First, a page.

They say when you’re dying, your life flashes before your eyes. And I can tell you, with all certainty, that they’re right. I see images of Kate . . . of our perfect little boy. They flicker in my head like a black-and-white silent movie. They’re pictures of the moments we had, of the life we shared.

  A life that—without a doubt—is over now. As dead as the goldfish Mackenzie had a few years ago. The one she insisted on bringing to the beach, in her pocket, so he could visit all his fishy friends.

  RIP Nemo. Ashes to ashes, dust to dust.

  I know what you’re thinking. What the hell’s your problem? Why all the drama? Why is a little naked bush making me go all Clockwork Orange bowler-hat psycho?

  “Drew? Are you all right?”

  The problem, kiddies, is that the beautiful, wet woman standing in front of me—who is obviously well acquainted with me and whatever the hell went down last night?

  She’s not Kate Brooks.

  You know that saying, “Pinch me . . . I must be dreaming”? Well, kick me in the balls . . . I’m having a goddamn nightmare.

  In a rush it all comes back to me, like a montage on fast-forward. Gambling with the boys, dinner, the fistfight, the thong in my mouth, nuzzling the stripper—Lily—at the bar. But that’s all there is. After that last moment, there’s nothing but a void.

  A black hole—much like the bullet I’m tempted to put right between my fucking eyes at the moment—would leave.

  I thought it was her. Jesus Christ. I thought it was Kate. When I was embracing her, trying to kiss her—I thought it was Kate.

  But it wasn’t.

  I sit down on the closed toilet lid while Lily wraps a towel around herself—concern lines etched on her face as she watches me. I breathe hard, fast, and my heart beats as if it wants to jump out of my chest and run far, far away from this latest clusterfuck.

  What happened? Did the guys pick me up and drag me back to the hotel? I would give my left nut to be able to believe that’s how it went down. But if that’s the case—why is this girl in my goddamn shower, talking about how crazy I was last night?

  Mother . . .

  For the first time in my life, I can’t think of an appropriate exclamation. Not a curse in existence is powerful enough to fit this situation. Did I sneak out of the bar with her, hijack the limo, and come back here? That sounds like something I could pull off.

  Did Kate . . . my stomach twists . . . did Kate see us here?

  Fucking God Almighty.

  My heart picks up even more speed, and I think I may actually be having a heart attack. Is thirty-two too young to have a heart attack? I hope it’s not.

  Because she’s never going to f
orgive me.

  Not this time. All my get-out-of-jail-free cards are used up. I run through every kiss-ass scenario I can think of—every groveling method known to man.

  And I discount every single one.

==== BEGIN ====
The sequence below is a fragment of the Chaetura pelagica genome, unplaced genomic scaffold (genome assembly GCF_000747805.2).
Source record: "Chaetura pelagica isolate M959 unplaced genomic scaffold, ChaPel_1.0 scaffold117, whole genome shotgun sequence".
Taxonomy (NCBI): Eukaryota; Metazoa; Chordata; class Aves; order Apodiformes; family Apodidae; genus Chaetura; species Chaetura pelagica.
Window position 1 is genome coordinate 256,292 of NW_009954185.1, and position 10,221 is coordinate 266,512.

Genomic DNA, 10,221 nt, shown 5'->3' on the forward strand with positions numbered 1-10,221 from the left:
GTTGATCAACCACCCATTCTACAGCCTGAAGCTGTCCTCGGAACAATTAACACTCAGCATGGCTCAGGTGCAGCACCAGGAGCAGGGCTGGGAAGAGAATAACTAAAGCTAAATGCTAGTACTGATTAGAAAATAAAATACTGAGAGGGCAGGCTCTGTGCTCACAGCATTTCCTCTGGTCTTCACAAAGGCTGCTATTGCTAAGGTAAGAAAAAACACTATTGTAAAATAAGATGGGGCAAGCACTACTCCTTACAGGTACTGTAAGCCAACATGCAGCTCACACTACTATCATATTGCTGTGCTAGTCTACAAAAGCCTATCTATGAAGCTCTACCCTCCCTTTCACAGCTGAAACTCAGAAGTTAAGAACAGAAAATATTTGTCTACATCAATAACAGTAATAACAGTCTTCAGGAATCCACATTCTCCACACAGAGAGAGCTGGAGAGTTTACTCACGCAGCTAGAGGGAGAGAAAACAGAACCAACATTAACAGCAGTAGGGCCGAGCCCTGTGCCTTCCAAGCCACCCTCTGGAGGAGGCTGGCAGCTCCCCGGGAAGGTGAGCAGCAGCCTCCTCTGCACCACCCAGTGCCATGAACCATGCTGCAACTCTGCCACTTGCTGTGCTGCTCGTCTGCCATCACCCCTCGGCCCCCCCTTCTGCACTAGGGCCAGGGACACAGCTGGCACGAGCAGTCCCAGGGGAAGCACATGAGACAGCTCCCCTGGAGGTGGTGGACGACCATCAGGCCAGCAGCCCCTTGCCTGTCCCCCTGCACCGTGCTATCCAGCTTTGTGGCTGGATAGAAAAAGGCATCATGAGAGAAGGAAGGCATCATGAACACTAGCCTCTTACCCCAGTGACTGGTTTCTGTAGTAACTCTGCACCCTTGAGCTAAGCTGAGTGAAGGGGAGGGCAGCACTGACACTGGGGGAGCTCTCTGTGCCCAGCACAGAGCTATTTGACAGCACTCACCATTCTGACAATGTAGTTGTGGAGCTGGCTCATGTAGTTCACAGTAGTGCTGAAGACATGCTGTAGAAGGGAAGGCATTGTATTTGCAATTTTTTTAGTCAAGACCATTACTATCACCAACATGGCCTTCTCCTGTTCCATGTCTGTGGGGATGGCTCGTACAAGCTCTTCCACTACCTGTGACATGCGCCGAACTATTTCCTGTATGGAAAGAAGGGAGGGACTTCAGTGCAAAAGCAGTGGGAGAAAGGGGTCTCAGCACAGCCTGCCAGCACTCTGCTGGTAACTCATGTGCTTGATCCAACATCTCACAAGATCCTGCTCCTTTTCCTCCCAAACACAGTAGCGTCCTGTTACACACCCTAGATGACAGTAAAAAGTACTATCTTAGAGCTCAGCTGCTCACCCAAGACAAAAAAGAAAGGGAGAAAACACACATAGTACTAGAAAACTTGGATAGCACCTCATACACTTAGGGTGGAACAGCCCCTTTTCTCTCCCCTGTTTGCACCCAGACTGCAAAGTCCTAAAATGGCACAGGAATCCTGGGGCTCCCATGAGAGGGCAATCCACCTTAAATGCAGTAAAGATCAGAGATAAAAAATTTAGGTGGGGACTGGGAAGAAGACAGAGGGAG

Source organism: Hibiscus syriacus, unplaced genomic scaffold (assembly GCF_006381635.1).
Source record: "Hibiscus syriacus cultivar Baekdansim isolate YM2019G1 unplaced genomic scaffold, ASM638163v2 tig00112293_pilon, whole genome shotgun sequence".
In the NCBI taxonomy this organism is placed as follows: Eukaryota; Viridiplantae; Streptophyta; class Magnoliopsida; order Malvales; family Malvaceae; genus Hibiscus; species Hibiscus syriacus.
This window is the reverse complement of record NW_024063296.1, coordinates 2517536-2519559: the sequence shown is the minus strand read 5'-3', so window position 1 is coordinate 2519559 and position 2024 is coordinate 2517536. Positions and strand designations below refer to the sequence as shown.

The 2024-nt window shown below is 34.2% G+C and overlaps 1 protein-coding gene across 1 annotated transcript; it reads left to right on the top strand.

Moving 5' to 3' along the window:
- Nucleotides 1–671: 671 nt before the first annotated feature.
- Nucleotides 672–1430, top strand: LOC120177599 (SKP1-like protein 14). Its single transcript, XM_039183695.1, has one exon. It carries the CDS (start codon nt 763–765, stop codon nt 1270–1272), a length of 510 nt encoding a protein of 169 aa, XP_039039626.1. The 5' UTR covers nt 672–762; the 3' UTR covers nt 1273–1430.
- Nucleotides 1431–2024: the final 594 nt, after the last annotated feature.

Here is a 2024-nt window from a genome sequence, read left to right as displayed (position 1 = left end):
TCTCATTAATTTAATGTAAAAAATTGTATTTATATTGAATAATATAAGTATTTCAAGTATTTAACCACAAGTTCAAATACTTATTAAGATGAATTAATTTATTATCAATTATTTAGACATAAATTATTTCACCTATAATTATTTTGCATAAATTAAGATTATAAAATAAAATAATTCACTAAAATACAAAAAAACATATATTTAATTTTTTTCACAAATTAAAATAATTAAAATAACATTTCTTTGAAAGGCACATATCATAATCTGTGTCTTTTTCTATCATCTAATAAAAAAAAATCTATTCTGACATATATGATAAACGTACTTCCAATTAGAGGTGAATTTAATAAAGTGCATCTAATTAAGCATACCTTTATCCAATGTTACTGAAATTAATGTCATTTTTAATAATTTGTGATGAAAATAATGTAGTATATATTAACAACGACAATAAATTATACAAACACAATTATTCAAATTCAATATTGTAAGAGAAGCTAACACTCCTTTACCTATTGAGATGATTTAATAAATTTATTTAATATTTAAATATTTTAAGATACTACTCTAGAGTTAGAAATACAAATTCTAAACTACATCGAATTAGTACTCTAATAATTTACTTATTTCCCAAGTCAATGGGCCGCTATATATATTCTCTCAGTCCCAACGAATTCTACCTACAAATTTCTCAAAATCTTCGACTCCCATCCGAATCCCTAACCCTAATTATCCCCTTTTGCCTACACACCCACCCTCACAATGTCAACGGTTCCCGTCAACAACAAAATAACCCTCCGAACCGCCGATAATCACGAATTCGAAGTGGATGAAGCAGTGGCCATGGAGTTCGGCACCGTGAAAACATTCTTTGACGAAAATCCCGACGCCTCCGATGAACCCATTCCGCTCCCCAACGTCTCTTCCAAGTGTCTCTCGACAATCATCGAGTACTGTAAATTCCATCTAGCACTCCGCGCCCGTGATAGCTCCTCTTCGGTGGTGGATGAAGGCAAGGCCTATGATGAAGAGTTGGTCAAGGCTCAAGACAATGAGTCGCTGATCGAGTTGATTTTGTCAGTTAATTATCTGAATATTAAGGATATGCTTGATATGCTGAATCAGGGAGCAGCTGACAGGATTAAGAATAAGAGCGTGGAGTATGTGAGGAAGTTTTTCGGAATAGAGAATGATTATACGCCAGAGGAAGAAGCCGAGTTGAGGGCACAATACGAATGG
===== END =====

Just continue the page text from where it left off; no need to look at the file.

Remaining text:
No flower or gift or grand gesture is going to fix this. Hallmark doesn’t make an I’M SORRY I NAILED ANOTHER WOMAN, THINKING IT WAS YOU card. Even if I explain . . . Kate will never move past it. Never get over it. Never look or feel about me the same way she did yesterday.

  And I don’t blame her.

  I close my eyes and drop my head into my hands.

  She deserves more than this—so much more. Kate deserves someone better than a guy who’s going to punch a hole in her soul every two years or so.

  Better than me.

  “Drew, are you all right? Should I get someone?”

  Before I can stutter the questions I don’t want to know the answers to, the bathroom door opens. And Billy Warren sticks his head in. His eyes drift from me, to Lily, and back to me. “Everything okay in here?”

  “No,” she answers. “I think Drew’s really sick, boo-boo.”


  That’s precisely what I am.

  There’s something wrong with me. I am messed-up in the head. You know it—you probably realized it a long time ago. I keep—


  Did she just call him boo-boo?

  Warren walks into the bathroom, stops next to Lily, and puts his hand on my shoulder. “You gotta puke, man? You should—you’ll feel better. I told you not to drink that shit last night.”

  I gaze at Warren’s face, trying to remember—to figure out. A tiny flicker of hope sparks in my chest. “Did . . . did you two hook up last night?”

  And Douche Bag pisses all over my little flame of hope. “No, we didn’t hook up.”


  But then Shower Girl holds out her left hand and adds giddily, “We got married!”

  My head snaps up—and the quick movement makes the pounding return with a sharp vengeance.

  Warren straightens and puts an arm around her shoulders—both of them wearing huge, matching grins.

  I point between them. “You two . . . you got married?”

  He nods. “I figured if Vegas was a good enough place for my cousin to tie the knot, it’s good enough for me.” His gaze shifts to Lily adoringly. “When you find someone this amazing—when you know it’s the real thing—you don’t let it pass you by.”

  I squint. “Married?”

  Lily nods enthusiastically. “At the Drive-Through Wedding Chapel. We took some great pictures. And now I’m Mrs. Billy Warren.”

  Nope, still can’t wrap my head around it. “Married? Really?”

  Warren’s expression goes from sappy to annoyed. “Yeah, Long Duck Fuckin’ Dong—married. What’s your problem?”

  It finally sinks in. Donkey Dick married Shower Girl. But more important:

  I. Didn’t. Screw her.

  Cue the chorus of angels. Ahhh-le-luia, ahhh-le-luia, alleluia, alleluia, ah-leee-luia . . .

  I didn’t mess up. I didn’t betray Kate or ruin our son’s life or destroy everything we have. Overcome with emotion, I may actually weep with relief.